PhiLiZound Software
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Page updated: 1-Sep-2010

Monitor Network

Overview

This is a Windows-based script which regularly polls a selection of internet servers and records their response times in a log file; if none of them respond then the internet service is deduced to be 'down'. The log file is appended to every time the program restarts, so is a historic record of your service availability.

Log & bar chart

The program shows the status in the task bar when minimised, so can be a useful indicator if you're doing something locally whilst waiting for the internet to come back up:-

Screenshot

Monitoring is more accurate if you have a router/modem which automatically (re)connects to the internet after a failure without needing the PC; if you use a modem where you have to manually click a 'Connect' button, then the program will think the internet is down when it might not be.

The log file is in CSV format; you can view it with Notepad or Excel, and also convert it into a more readable weekly bar chart using the downloadable Word macro.

The program is a Visual Basic script which may not be all-singing & dancing like others, but it does the job and you can view/edit it with Notepad, customise as reqd. and also see there is nothing underhand about it! You may need to customise it to change the log file folder name, the IP address of your router/modem (if it has one) and the actual internet servers to poll. The script contains further comments to help with this.

Minimum system requirements

Tested on Windows 98SE, ME, XP and Vista.
The up/down status is not displayed in the task bar on Win98SE & ME.

Downloads

MonitorNetwork v8.09: exe  zip - all programs are held on the pCloud.com storage site. If there are problems downloading, check your computer's access or contact me via email address at bottom of this page.
Sample Log & Bar Chart: exe  zip
Word macro (for converting log files into bar chart doc files): txt 

The script & macro are free, but if you pass them on please keep the packages intact.

Installing

  • It is recommended you keep everything under one folder, e.g. 'Network Logs' under My Documents, so create this first.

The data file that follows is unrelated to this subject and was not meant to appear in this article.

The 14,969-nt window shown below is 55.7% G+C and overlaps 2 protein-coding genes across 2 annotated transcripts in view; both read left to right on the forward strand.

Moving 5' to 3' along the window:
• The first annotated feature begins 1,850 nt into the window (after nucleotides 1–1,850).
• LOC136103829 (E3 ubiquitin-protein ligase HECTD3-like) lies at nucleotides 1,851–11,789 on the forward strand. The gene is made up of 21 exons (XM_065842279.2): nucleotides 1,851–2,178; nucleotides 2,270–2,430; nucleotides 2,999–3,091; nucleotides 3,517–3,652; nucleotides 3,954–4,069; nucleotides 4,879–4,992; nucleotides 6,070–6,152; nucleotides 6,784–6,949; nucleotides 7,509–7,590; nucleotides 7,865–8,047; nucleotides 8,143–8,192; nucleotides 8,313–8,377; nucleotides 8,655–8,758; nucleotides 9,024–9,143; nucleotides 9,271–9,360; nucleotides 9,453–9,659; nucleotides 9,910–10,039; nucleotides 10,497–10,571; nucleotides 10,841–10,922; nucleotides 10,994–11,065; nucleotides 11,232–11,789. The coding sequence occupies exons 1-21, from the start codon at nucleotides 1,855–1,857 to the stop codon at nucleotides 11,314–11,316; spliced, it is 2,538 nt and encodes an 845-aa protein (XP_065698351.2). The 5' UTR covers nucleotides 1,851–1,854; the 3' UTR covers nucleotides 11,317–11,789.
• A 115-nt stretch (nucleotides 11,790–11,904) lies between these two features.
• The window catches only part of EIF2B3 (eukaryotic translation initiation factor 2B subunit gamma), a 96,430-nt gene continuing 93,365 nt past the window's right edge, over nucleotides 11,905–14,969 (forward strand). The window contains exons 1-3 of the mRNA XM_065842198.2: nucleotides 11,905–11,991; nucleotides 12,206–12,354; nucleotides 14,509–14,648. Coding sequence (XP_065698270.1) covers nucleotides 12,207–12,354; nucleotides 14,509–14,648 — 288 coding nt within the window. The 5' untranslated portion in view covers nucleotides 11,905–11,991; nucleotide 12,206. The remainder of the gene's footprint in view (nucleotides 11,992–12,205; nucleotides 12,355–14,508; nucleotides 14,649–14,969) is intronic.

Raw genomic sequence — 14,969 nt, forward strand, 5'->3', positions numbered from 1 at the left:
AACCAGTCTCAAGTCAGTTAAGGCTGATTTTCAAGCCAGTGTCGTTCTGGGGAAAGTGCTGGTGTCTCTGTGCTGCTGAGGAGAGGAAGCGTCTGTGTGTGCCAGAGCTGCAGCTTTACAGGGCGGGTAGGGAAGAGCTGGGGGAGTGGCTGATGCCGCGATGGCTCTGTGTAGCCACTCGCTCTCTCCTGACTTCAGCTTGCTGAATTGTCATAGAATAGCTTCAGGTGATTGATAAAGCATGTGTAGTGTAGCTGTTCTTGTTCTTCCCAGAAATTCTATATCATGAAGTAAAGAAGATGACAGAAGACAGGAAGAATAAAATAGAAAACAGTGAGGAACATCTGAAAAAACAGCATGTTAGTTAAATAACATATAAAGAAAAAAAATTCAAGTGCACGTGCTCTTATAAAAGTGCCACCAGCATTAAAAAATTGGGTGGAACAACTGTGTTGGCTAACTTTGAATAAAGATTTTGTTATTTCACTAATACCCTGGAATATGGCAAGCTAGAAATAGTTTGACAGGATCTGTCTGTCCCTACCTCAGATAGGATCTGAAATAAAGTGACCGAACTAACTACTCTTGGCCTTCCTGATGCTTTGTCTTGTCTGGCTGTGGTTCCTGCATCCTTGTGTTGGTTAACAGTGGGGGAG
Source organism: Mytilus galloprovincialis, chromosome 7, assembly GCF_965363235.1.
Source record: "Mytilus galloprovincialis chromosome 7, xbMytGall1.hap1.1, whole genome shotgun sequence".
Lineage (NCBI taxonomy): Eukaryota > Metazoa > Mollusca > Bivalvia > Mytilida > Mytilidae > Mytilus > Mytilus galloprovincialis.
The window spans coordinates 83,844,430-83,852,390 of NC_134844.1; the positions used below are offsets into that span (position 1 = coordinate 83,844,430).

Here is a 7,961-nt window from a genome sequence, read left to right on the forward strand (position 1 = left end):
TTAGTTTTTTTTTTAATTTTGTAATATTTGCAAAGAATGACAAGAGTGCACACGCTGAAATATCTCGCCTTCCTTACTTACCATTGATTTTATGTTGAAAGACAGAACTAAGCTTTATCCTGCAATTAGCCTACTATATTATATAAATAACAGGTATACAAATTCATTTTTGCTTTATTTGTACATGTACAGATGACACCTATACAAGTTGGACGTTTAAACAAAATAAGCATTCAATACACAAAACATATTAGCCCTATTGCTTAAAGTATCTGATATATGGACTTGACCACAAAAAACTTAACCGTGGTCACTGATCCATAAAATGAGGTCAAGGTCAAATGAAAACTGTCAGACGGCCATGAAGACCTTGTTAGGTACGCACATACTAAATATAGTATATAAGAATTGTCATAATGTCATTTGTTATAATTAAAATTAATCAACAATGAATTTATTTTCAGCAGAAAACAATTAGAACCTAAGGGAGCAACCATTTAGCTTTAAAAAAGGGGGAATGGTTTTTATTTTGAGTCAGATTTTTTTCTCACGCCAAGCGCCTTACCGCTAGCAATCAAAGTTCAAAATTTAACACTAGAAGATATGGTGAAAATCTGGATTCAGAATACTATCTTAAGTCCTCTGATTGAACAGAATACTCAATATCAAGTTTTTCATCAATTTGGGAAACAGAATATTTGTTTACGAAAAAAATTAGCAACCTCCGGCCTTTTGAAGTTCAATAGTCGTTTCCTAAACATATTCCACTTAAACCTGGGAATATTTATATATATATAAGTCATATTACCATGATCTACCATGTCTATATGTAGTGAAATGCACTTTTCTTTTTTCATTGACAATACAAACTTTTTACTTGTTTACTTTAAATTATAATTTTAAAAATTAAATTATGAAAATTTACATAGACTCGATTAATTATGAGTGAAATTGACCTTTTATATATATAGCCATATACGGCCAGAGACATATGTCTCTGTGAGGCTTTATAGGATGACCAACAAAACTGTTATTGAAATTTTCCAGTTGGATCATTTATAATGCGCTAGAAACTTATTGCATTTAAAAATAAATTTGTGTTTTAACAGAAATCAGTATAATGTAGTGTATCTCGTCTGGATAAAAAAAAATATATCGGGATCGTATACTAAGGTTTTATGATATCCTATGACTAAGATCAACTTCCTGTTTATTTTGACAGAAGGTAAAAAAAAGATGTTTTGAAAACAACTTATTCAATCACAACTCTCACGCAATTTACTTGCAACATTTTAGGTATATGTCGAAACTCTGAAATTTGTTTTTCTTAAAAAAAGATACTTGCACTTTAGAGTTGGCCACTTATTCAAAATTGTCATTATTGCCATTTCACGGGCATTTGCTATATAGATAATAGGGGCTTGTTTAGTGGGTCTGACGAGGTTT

• Download either the self-extracting exe file, or the zip file if you have an unzipper such as WinZip.
  • Extract/unzip into the Network Logs folder; the script file MonitorNetwork.vbs will be created.
Before running the script, it may need customising as follows:-
  • Open the script with Notepad and check/change the strDefLogFolder value; it will definitely need changing if you are running under Vista.
  • Find out the fixed IP address of your router/modem (if it has one). You can usually find this by typing the following in a command window:-
    ipconfig /all
    It depends on your router setup, but typical addresses are 192.168.0.1, 192.168.1.1, 10.0.0.138
    You can check it by using 'ping' in a command window, e.g.:-
    ping 192.168.1.1
  • Open the script with Notepad and change the strServiceAddrs(1) value to that address, or if not, set it to blank "" (the comments in the script should explain what to do).
Monitoring is more accurate if you have a fixed router/modem address (this is usually the case if it auto-connects); the monitor can then also poll the router/modem & avoid logging if it is switched off or disconnected. If there is no address to poll then the monitor will just assume the internet is down when it might not be.

To start the program, run or double-click the script file MonitorNetwork.vbs (you can 'right-click' it and click 'Send To, Desktop' to create a shortcut for future use). If you've never run scripts before, you may need to configure your security software to let this script run. You may also see a message advising you to configure your PC by typing the following in a command window (this should only have to be done once):-
cscript //h:cscript

Contact me if you have any problems.

Uninstalling

  • Delete the above files/folders.
  • If you used the cscript command above, then revert by typing the following in a command window:-
    cscript //h:wscript

Phil Tipping, 2007